In an opinion piece published today, Platts’ Ukraine correspondent, Alexander Bor, looks at Ukraine’s dwindling shale energy prospects in the face of the current political turmoil.
Although Ukraine has Europe’s third-largest shale gas reserves at 42 trillion cubic feet, according to the U.S. Energy Information Administration, most of these deposits are undeveloped, leaving the country dependent on Russia for energy. Ukraine produced about 20 billion cubic metres of gas in 2013 and imported about 24 billion cubic metres from Russia and about 2 billion cubic metres from Europe.
It is no wonder then, that energy independence has been high on Ukraine’s agenda. In April 2013 Eduard Stavytskiy, then Ukrainian energy and coal industry minister, said that with the help of shale gas and Crimean offshore gas projects, Ukraine could start exports of gas to Europe in four to five years and to become a net energy exporter by 2020. In view of the recent developments in the Ukraine, this target seems unlikely to be achieved.
As Alexander Bor points out, nearly all of the military activities in Ukraine are taking place atop large oil and gas deposits.
Two major energy projects – Skifske, in the Black Sea, and Foroske offshore project in Crimea – have pretty much been abandoned after Russia’s annexation of Crimea in March this year.
The city of Slovyansk, in Ukraine’s Donetsk region, where some of the fiercest fighting between the government’s armed forces and pro-Russian separatists have take place, sits on a huge deposit of shale gas, known as Yuzivska. Located between two eastern regions of Ukraine, Kharkiv and Donetsk, the field is believed to contain up to 4 trillion cu m of shale gas, according to the Ukrainian government.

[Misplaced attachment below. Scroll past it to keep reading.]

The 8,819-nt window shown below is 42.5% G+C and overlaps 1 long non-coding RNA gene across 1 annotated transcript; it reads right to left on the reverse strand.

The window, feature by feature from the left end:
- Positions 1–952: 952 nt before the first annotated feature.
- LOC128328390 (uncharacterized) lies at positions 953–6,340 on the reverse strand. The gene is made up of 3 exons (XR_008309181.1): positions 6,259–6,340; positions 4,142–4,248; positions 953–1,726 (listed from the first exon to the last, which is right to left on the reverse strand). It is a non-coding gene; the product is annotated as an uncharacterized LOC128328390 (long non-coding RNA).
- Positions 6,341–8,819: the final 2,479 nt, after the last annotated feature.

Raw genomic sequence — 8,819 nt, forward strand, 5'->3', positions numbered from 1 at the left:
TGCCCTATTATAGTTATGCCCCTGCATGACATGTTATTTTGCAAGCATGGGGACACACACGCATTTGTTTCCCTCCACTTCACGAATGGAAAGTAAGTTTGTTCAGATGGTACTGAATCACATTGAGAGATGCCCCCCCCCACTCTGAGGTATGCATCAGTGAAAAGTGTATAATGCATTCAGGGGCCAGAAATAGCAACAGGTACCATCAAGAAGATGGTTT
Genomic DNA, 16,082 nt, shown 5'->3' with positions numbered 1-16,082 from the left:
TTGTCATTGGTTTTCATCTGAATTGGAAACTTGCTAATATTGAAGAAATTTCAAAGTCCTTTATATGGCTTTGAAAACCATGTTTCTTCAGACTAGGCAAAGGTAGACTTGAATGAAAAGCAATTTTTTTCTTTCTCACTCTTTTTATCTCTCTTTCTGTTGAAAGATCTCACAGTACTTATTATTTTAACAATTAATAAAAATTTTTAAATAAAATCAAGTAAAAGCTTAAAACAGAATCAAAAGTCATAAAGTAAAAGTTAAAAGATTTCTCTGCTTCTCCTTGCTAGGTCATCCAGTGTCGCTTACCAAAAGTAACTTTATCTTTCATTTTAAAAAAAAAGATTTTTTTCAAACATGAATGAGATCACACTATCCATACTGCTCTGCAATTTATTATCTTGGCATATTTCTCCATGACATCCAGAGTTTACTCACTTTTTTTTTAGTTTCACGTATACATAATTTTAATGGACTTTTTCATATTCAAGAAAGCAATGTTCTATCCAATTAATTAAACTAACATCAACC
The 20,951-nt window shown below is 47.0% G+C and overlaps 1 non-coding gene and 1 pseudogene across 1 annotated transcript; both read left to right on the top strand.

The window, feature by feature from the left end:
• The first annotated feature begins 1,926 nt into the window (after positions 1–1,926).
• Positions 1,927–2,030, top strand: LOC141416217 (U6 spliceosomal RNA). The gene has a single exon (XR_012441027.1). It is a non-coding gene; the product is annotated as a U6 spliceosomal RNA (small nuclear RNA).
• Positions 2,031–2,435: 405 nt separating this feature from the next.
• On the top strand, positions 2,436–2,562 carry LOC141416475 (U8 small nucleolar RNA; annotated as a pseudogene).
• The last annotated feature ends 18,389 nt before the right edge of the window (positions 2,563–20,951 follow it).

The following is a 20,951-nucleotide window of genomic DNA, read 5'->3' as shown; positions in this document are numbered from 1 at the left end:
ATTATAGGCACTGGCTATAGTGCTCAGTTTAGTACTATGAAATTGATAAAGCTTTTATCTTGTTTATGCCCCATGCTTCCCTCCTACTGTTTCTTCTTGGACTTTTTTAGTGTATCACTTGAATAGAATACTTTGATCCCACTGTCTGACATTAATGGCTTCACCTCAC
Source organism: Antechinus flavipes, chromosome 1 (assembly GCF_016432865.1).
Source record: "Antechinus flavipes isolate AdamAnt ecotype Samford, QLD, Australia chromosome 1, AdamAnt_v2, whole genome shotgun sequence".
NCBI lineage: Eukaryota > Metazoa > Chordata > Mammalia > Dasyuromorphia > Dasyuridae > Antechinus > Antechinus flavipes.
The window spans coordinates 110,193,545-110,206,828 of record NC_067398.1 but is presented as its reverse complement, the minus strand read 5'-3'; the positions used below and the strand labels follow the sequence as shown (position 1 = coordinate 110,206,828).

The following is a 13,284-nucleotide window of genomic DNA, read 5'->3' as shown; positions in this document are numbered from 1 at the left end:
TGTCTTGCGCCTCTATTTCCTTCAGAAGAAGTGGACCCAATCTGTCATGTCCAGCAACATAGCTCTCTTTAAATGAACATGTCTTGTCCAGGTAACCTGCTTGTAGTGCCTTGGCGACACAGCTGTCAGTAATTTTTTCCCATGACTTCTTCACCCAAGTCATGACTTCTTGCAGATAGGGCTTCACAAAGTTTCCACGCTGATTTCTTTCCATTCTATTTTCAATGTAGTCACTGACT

Needless to say, any exploration of these deposits is out of the question for as long as fighting continues.
“In the context of the conflict between Russia and Ukraine, one can say with high probability that the shale gas project will now be frozen,” Yuriy Korolchuk, the head of the Energy Research Institute, a Kiev-based think tank, said. “Certainly, in this situation Russia wins, remaining nearly a monopoly supplier of gas.”
Unless the Kiev government regains control over Eastern Ukraine and the seceded Crimea – a highly unlikely scenario – the country’s only shale gas project that is likely to stay intact is the Olesska field in the Lviv and Ivano-Frankivsk regions that border Poland. Chevron signed the PSA with the government in November 2013, opening the door for a $10 billion investment in the project that is expected to produce up to 10 billion cu m of gas annually, according to Ukrainian officials.
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